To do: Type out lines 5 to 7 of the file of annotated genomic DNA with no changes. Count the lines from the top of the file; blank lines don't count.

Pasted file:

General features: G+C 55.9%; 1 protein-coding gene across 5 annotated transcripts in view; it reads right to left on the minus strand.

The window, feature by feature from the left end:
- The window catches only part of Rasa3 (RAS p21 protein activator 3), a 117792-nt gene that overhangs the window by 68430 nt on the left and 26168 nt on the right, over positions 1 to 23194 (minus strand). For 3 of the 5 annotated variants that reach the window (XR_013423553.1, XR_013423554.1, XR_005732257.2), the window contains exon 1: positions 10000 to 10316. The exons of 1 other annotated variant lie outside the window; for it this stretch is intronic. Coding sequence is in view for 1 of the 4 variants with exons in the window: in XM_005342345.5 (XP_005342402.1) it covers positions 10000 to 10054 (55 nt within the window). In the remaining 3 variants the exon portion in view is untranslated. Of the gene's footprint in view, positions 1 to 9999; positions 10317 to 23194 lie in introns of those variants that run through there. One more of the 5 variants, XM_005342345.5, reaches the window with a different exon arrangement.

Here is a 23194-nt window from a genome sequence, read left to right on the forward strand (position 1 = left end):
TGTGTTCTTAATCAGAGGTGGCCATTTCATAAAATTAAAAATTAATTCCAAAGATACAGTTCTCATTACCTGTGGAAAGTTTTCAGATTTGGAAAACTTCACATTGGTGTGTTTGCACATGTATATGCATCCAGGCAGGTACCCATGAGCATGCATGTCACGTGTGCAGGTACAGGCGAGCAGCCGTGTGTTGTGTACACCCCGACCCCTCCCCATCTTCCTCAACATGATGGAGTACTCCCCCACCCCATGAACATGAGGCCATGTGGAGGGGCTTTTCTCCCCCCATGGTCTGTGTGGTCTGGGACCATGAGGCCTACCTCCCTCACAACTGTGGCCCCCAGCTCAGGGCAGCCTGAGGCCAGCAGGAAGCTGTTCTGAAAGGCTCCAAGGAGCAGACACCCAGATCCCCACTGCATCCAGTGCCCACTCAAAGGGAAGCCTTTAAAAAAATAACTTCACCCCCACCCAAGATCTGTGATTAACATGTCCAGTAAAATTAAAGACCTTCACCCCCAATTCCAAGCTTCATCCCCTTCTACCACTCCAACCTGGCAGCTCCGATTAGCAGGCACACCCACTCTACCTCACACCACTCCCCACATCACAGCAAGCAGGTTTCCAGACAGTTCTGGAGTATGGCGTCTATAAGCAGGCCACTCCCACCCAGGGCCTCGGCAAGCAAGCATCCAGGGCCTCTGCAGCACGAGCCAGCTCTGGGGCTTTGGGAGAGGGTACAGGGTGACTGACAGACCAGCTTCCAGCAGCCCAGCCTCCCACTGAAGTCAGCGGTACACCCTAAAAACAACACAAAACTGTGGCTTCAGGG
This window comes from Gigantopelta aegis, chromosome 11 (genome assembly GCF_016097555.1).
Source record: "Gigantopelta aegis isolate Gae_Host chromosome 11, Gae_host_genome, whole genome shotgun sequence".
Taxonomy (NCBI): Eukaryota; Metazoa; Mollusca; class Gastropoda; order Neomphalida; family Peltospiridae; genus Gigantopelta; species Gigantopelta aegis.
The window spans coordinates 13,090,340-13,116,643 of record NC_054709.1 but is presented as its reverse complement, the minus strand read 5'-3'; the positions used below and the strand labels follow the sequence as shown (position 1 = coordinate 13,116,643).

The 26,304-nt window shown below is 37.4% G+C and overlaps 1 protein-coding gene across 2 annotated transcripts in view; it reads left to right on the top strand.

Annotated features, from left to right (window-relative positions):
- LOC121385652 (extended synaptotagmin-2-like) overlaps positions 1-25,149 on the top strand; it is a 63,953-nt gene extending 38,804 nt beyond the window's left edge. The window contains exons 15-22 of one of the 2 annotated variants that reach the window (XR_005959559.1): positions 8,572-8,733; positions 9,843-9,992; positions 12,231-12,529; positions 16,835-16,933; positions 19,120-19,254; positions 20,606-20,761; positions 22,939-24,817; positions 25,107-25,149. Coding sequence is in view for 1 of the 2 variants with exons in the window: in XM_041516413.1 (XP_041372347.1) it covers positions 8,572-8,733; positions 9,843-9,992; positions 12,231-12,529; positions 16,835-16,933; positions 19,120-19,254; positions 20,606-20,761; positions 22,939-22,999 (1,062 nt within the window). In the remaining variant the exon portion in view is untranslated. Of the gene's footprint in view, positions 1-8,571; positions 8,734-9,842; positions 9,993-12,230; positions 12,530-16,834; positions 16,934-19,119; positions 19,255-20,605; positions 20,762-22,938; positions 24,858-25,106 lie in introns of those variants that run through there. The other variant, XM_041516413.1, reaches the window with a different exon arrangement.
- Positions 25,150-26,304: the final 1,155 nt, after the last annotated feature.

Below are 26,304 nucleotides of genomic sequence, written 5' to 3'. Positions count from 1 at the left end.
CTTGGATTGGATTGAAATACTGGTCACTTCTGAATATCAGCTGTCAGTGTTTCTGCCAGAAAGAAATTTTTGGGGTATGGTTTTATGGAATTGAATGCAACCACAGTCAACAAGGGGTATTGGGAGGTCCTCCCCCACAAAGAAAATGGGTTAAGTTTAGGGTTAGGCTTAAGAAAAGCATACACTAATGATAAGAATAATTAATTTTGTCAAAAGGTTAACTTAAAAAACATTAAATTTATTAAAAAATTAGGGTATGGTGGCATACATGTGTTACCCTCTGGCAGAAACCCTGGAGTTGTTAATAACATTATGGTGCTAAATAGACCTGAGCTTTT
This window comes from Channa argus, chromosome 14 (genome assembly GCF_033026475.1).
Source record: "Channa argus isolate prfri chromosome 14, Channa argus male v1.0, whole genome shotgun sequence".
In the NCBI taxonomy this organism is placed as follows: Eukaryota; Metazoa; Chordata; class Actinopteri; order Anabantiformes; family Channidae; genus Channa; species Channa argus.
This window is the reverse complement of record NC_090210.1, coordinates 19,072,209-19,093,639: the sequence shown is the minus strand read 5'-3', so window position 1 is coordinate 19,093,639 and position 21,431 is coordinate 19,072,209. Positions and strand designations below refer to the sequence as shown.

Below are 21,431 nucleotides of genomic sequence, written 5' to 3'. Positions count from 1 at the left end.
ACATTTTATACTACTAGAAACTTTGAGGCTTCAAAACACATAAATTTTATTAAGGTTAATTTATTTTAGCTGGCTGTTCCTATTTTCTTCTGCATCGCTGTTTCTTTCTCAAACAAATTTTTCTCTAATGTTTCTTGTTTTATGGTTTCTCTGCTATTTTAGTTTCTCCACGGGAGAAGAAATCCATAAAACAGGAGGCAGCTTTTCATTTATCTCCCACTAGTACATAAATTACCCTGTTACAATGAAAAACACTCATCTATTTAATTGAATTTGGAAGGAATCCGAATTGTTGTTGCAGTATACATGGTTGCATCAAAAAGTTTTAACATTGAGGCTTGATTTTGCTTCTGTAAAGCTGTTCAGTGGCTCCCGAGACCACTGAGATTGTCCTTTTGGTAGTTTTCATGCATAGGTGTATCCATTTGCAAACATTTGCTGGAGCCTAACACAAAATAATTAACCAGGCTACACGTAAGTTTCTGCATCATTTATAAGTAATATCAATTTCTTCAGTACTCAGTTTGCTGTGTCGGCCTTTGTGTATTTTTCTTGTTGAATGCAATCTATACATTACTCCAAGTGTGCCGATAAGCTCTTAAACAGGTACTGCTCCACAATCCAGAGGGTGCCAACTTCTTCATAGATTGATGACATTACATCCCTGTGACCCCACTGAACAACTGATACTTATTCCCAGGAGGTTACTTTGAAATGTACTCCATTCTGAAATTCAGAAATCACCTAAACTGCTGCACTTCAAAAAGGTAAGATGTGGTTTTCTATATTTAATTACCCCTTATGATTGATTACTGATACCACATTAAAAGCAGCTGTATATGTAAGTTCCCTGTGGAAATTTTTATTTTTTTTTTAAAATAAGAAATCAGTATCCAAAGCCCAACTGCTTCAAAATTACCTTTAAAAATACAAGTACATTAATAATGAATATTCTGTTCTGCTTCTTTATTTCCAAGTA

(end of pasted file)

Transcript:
TGTGTTCTTAATCAGAGGTGGCCATTTCATAAAATTAAAAATTAATTCCAAAGATACAGTTCTCATTACCTGTGGAAAGTTTTCAGATTTGGAAAACTTCACATTGGTGTGTTTGCACATGTATATGCATCCAGGCAGGTACCCATGAGCATGCATGTCACGTGTGCAGGTACAGGCGAGCAGCCGTGTGTTGTGTACACCCCGACCCCTCCCCATCTTCCTCAACATGATGGAGTACTCCCCCACCCCATGAACATGAGGCCATGTGGAGGGGCTTTTCTCCCCCCATGGTCTGTGTGGTCTGGGACCATGAGGCCTACCTCCCTCACAACTGTGGCCCCCAGCTCAGGGCAGCCTGAGGCCAGCAGGAAGCTGTTCTGAAAGGCTCCAAGGAGCAGACACCCAGATCCCCACTGCATCCAGTGCCCACTCAAAGGGAAGCCTTTAAAAAAATAACTTCACCCCCACCCAAGATCTGTGATTAACATGTCCAGTAAAATTAAAGACCTTCACCCCCAATTCCAAGCTTCATCCCCTTCTACCACTCCAACCTGGCAGCTCCGATTAGCAGGCACACCCACTCTACCTCACACCACTCCCCACATCACAGCAAGCAGGTTTCCAGACAGTTCTGGAGTATGGCGTCTATAAGCAGGCCACTCCCACCCAGGGCCTCGGCAAGCAAGCATCCAGGGCCTCTGCAGCACGAGCCAGCTCTGGGGCTTTGGGAGAGGGTACAGGGTGACTGACAGACCAGCTTCCAGCAGCCCAGCCTCCCACTGAAGTCAGCGGTACACCCTAAAAACAACACAAAACTGTGGCTTCAGGG
This window comes from Gigantopelta aegis, chromosome 11 (genome assembly GCF_016097555.1).
Source record: "Gigantopelta aegis isolate Gae_Host chromosome 11, Gae_host_genome, whole genome shotgun sequence".